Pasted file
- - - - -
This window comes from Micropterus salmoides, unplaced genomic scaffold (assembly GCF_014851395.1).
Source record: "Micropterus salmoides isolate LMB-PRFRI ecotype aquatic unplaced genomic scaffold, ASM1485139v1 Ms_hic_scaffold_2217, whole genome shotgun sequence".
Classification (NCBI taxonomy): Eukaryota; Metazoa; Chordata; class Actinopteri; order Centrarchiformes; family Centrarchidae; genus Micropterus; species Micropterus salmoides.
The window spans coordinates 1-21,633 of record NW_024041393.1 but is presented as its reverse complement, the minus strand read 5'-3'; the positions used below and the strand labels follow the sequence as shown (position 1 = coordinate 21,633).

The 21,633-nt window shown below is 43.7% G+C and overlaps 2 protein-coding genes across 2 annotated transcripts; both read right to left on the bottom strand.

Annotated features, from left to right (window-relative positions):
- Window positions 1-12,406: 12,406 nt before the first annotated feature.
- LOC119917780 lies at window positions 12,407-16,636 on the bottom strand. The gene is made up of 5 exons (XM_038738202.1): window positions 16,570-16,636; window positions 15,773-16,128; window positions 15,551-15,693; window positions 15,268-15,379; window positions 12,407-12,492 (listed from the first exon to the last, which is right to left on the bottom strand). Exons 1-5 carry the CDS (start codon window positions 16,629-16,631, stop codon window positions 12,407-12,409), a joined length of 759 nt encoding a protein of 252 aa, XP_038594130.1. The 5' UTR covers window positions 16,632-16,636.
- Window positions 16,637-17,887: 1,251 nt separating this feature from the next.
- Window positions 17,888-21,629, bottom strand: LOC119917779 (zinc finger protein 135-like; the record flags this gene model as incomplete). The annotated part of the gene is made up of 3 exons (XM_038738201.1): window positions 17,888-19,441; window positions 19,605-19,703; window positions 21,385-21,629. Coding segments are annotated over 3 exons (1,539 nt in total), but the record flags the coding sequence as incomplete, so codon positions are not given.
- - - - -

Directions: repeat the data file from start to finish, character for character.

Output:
This window comes from Micropterus salmoides, unplaced genomic scaffold (assembly GCF_014851395.1).
Source record: "Micropterus salmoides isolate LMB-PRFRI ecotype aquatic unplaced genomic scaffold, ASM1485139v1 Ms_hic_scaffold_2217, whole genome shotgun sequence".
Classification (NCBI taxonomy): Eukaryota; Metazoa; Chordata; class Actinopteri; order Centrarchiformes; family Centrarchidae; genus Micropterus; species Micropterus salmoides.
The window spans coordinates 1-21,633 of record NW_024041393.1 but is presented as its reverse complement, the minus strand read 5'-3'; the positions used below and the strand labels follow the sequence as shown (position 1 = coordinate 21,633).

The 21,633-nt window shown below is 43.7% G+C and overlaps 2 protein-coding genes across 2 annotated transcripts; both read right to left on the bottom strand.

Annotated features, from left to right (window-relative positions):
- Window positions 1-12,406: 12,406 nt before the first annotated feature.
- LOC119917780 lies at window positions 12,407-16,636 on the bottom strand. The gene is made up of 5 exons (XM_038738202.1): window positions 16,570-16,636; window positions 15,773-16,128; window positions 15,551-15,693; window positions 15,268-15,379; window positions 12,407-12,492 (listed from the first exon to the last, which is right to left on the bottom strand). Exons 1-5 carry the CDS (start codon window positions 16,629-16,631, stop codon window positions 12,407-12,409), a joined length of 759 nt encoding a protein of 252 aa, XP_038594130.1. The 5' UTR covers window positions 16,632-16,636.
- Window positions 16,637-17,887: 1,251 nt separating this feature from the next.
- Window positions 17,888-21,629, bottom strand: LOC119917779 (zinc finger protein 135-like; the record flags this gene model as incomplete). The annotated part of the gene is made up of 3 exons (XM_038738201.1): window positions 17,888-19,441; window positions 19,605-19,703; window positions 21,385-21,629. Coding segments are annotated over 3 exons (1,539 nt in total), but the record flags the coding sequence as incomplete, so codon positions are not given.